You Just Gotta Ask



This is the first month of a three-month series titled, “You Just Gotta Ask.” A series of casestudies on the importance of asking an expert before making major financial decisions.

Case Study: Can I Ever Retire fromBeing a Landlord?

Jerry had been a landlord his entire career, owning and managing eight properties. Medical issues were forcing him into retirement, and he could no longer take care of the tenants, toilets, and trash.Jerry tried a property management companybut decided he simply wanted to be done withthe burden of active real estate. His eight rental properties eventually sold for $4,500,000 and proceeds were deposited directly to his bank account. Flush with new cash, Jerry called usready to invest his money and create passive income for his retirement.
Upon our CPA-team’s review, Jerry had depreciated his properties down to almost zero,and his gain on the sale came with a massive$1,000,000 tax bill, which we could have completely avoided, had he asked the right questions before selling.

Had Jerry come to us prior to selling he couldhave used a tax-code section 1031 exchange intoa Delaware Statutory Trust (DST) investment,100% tax-deferred, or even tax-free with a stepup in basis. With a DST, Jerry could retire to the beach in Hawaii and still collect monthly rent checks (possibly more than he was collectingfrom his own rentals), defer capital gains so hiskids could inherit tax free, continue to appreciate with the underlying value of the real estate while claiming depreciation deductions for tax purposes,and not have to do any of the work. Jerry, amazed,asked if he could still get into this investment.Unfortunately, the money had already gone to Jerry’s bank account, instead of to a Qualified Intermediary required for a 1031 exchange into the Delaware Statutory Trust (DST). There was no way to reverse the transaction. Cost of not asking?A $1,000,000 tax bill.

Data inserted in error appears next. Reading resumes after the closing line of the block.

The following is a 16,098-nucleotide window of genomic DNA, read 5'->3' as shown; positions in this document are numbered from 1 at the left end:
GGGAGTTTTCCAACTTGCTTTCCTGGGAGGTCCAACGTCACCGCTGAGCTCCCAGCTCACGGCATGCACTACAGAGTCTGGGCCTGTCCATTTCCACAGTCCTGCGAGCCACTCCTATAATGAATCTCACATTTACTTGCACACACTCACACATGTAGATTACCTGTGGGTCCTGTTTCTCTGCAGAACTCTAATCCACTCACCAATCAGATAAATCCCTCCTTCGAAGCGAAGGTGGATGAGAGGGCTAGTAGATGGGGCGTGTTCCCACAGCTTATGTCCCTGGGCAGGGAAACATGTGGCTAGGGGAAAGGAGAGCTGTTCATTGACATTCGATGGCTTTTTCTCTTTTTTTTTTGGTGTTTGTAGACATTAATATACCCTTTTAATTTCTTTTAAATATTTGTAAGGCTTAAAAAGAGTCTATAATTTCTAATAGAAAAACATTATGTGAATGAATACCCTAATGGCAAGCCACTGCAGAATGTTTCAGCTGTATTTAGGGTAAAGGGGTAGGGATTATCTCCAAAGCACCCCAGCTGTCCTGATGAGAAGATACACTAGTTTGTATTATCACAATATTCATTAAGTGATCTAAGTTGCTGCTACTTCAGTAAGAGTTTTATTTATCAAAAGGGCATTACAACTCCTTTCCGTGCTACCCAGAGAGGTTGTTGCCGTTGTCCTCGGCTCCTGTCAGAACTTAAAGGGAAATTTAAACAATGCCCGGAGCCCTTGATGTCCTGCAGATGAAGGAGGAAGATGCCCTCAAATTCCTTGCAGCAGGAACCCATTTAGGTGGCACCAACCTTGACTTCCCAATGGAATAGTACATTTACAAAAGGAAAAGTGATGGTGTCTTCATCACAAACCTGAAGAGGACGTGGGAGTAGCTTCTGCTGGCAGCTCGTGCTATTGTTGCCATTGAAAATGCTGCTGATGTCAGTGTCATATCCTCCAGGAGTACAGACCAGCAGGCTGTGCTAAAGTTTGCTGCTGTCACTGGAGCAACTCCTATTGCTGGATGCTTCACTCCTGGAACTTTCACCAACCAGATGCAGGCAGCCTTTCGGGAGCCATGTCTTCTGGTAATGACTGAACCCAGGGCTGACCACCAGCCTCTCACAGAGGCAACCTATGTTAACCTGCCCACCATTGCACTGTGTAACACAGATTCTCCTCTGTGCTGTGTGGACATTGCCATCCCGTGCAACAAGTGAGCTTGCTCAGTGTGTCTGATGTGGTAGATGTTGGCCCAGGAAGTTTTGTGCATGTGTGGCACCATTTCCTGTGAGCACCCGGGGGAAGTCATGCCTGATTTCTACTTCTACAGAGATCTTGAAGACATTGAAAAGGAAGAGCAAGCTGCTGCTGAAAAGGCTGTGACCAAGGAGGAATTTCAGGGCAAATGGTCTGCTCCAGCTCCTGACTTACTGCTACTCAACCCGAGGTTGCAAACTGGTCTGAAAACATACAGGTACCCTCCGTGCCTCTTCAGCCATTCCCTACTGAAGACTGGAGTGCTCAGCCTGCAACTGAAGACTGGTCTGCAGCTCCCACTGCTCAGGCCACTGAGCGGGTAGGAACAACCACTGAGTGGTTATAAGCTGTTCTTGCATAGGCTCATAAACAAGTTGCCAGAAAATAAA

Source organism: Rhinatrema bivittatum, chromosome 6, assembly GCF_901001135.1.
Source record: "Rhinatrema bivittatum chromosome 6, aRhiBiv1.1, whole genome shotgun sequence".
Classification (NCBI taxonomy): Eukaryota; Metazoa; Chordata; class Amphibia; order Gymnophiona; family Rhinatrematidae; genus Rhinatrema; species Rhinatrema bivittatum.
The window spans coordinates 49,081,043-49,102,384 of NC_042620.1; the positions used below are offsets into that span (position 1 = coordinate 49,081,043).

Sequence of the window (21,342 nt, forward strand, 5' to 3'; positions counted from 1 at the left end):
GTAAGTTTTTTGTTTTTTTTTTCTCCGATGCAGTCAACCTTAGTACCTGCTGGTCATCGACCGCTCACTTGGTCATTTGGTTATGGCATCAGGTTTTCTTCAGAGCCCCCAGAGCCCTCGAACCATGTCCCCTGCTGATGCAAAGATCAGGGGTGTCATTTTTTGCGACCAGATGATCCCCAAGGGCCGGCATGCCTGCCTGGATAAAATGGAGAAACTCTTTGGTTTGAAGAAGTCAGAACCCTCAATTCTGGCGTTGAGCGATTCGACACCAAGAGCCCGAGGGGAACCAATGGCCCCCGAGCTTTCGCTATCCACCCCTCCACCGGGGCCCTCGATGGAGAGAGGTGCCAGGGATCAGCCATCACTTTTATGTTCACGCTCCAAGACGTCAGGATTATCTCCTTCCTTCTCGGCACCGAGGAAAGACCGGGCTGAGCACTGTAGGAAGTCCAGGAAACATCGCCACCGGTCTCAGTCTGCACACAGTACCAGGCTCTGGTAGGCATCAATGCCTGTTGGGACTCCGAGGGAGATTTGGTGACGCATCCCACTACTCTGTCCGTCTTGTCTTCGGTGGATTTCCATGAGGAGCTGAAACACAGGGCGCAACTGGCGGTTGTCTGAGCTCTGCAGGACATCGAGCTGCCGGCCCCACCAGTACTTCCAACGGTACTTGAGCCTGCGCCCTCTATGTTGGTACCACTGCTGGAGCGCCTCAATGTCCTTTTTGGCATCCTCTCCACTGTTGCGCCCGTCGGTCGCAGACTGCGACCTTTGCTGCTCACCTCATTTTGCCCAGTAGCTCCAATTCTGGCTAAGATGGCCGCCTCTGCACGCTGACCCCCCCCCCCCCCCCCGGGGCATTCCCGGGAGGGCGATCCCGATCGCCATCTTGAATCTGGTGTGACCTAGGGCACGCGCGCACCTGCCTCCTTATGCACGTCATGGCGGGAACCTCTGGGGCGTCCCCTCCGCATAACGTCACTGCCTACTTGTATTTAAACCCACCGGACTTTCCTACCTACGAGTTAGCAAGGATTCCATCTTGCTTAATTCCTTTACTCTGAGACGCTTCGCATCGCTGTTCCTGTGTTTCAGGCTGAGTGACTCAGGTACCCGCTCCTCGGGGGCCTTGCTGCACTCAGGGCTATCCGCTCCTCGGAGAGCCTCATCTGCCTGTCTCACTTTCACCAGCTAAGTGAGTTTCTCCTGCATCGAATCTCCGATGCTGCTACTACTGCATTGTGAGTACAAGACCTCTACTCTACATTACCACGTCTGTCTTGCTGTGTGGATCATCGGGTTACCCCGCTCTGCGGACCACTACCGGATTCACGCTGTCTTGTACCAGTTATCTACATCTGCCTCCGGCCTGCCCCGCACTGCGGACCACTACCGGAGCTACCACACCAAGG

Case Study: Vacation Property, Last Hurrah

Joe and Patricia came to us to assist with their 1031 exchange, a like-kind tax-deferred property exchange. Patricia explained they had just returned from one last hurrah, a 3-week family reunion at the home, and they were finallyready to list their $2,000,000 rental/vacation property that they had purchased decades ago for$250,000.
“Can we still sell this property via a 1031 exchange?” they asked. But they asked toolate. The answer? No. This would violate theIRS rules for section 1031 exchanges. To be considered an “investment property,” ownerscan only stay up to 15 days per year for personal use. In an audit, Joe and Patricia could owe upto $420,000 in taxes, plus penalties, if they go through with the exchange.

Case Study: The Pizza Shop and The Building

Andy, a small business owner, recently sold oneof his six pizza shops. The sale included both the business and the building. Excited about taking steps toward retirement, Andy contacted ourfirm to begin investment planning with the sale proceeds. Andy immediately mentioned howmuch he dislikes paying taxes and wanted to know every strategy to be tax efficient in our planning.
I asked him if his CPA had suggested bifurcating(or splitting) the sale of his pizza shop? He didn’t know what I was talking about. Andy had simply paid taxes in the highest 37% bracket.
I explained that when business owners are selling,they can split the business and the real estate into multiple components.